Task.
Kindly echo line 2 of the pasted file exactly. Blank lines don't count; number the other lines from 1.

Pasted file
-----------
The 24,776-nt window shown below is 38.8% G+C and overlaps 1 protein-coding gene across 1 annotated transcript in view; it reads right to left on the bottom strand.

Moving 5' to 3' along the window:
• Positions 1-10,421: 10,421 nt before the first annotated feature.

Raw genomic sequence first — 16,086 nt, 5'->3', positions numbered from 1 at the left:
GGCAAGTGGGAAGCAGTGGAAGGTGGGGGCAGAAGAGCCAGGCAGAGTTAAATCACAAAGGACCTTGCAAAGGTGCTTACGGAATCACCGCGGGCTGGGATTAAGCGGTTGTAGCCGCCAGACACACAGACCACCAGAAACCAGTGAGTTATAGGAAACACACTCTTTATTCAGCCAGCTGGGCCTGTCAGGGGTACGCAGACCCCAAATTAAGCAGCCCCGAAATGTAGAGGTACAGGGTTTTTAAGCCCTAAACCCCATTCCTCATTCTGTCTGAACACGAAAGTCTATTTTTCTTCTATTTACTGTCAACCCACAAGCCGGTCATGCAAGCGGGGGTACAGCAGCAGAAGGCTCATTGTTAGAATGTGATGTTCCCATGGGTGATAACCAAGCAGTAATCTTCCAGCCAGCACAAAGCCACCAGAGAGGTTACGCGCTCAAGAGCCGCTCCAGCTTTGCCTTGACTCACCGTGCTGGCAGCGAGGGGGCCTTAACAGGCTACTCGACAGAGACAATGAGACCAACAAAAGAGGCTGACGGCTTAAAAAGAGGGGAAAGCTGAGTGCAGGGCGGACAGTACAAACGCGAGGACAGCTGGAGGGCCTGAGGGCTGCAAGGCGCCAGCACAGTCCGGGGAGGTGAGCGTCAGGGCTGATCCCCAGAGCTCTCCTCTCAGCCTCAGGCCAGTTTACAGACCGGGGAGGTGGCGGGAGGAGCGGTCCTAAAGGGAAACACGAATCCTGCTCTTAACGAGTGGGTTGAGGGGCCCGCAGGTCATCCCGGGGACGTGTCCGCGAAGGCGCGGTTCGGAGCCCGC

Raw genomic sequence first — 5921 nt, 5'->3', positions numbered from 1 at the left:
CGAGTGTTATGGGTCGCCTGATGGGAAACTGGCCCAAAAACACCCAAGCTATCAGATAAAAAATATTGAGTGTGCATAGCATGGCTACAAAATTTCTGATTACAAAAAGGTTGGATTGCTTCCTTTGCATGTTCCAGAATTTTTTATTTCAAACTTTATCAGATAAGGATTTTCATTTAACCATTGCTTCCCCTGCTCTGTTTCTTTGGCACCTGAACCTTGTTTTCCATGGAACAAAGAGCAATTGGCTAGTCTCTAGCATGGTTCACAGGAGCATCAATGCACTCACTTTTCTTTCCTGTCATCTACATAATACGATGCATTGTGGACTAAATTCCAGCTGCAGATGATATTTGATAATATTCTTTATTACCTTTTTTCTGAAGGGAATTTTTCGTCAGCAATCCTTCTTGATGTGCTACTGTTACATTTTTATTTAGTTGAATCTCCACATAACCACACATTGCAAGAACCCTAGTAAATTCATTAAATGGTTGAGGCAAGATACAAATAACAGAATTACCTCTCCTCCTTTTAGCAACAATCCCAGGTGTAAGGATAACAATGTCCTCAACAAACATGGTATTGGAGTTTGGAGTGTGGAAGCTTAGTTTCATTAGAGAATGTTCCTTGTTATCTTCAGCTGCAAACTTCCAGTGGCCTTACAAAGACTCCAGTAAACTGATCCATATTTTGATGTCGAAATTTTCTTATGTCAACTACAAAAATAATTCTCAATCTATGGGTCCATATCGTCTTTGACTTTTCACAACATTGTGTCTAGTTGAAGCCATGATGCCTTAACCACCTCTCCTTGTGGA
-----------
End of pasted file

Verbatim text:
Moving 5' to 3' along the window: